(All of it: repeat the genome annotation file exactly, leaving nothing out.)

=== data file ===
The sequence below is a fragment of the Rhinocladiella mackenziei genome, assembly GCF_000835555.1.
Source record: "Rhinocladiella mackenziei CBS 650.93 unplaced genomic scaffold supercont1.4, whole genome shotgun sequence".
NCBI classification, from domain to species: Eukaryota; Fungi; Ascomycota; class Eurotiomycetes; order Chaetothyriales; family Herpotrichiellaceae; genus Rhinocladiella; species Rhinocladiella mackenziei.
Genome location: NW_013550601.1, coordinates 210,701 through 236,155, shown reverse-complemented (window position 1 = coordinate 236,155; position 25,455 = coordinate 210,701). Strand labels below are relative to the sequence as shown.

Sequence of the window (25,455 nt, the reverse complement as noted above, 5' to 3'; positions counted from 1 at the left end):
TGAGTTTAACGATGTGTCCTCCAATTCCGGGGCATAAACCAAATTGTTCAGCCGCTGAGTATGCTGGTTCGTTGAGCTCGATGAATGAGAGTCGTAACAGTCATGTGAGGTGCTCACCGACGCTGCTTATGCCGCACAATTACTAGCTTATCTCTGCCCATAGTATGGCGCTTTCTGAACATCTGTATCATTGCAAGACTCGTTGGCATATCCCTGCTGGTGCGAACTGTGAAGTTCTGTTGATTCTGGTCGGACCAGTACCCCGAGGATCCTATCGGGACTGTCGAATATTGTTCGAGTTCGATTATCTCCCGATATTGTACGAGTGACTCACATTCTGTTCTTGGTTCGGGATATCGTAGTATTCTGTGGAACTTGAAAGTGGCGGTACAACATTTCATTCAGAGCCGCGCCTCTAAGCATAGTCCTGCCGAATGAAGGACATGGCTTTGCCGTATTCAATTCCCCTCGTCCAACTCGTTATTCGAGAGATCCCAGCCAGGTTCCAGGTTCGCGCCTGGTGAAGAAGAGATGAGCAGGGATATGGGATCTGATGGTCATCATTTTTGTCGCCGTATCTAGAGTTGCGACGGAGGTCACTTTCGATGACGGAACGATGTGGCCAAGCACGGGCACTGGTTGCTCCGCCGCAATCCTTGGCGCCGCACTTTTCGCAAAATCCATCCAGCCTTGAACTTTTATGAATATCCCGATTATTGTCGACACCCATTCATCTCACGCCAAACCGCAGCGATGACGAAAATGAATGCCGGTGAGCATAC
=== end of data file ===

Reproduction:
The sequence below is a fragment of the Rhinocladiella mackenziei genome, assembly GCF_000835555.1.
Source record: "Rhinocladiella mackenziei CBS 650.93 unplaced genomic scaffold supercont1.4, whole genome shotgun sequence".
NCBI classification, from domain to species: Eukaryota; Fungi; Ascomycota; class Eurotiomycetes; order Chaetothyriales; family Herpotrichiellaceae; genus Rhinocladiella; species Rhinocladiella mackenziei.
Genome location: NW_013550601.1, coordinates 210,701 through 236,155, shown reverse-complemented (window position 1 = coordinate 236,155; position 25,455 = coordinate 210,701). Strand labels below are relative to the sequence as shown.

Sequence of the window (25,455 nt, the reverse complement as noted above, 5' to 3'; positions counted from 1 at the left end):
TGAGTTTAACGATGTGTCCTCCAATTCCGGGGCATAAACCAAATTGTTCAGCCGCTGAGTATGCTGGTTCGTTGAGCTCGATGAATGAGAGTCGTAACAGTCATGTGAGGTGCTCACCGACGCTGCTTATGCCGCACAATTACTAGCTTATCTCTGCCCATAGTATGGCGCTTTCTGAACATCTGTATCATTGCAAGACTCGTTGGCATATCCCTGCTGGTGCGAACTGTGAAGTTCTGTTGATTCTGGTCGGACCAGTACCCCGAGGATCCTATCGGGACTGTCGAATATTGTTCGAGTTCGATTATCTCCCGATATTGTACGAGTGACTCACATTCTGTTCTTGGTTCGGGATATCGTAGTATTCTGTGGAACTTGAAAGTGGCGGTACAACATTTCATTCAGAGCCGCGCCTCTAAGCATAGTCCTGCCGAATGAAGGACATGGCTTTGCCGTATTCAATTCCCCTCGTCCAACTCGTTATTCGAGAGATCCCAGCCAGGTTCCAGGTTCGCGCCTGGTGAAGAAGAGATGAGCAGGGATATGGGATCTGATGGTCATCATTTTTGTCGCCGTATCTAGAGTTGCGACGGAGGTCACTTTCGATGACGGAACGATGTGGCCAAGCACGGGCACTGGTTGCTCCGCCGCAATCCTTGGCGCCGCACTTTTCGCAAAATCCATCCAGCCTTGAACTTTTATGAATATCCCGATTATTGTCGACACCCATTCATCTCACGCCAAACCGCAGCGATGACGAAAATGAATGCCGGTGAGCATAC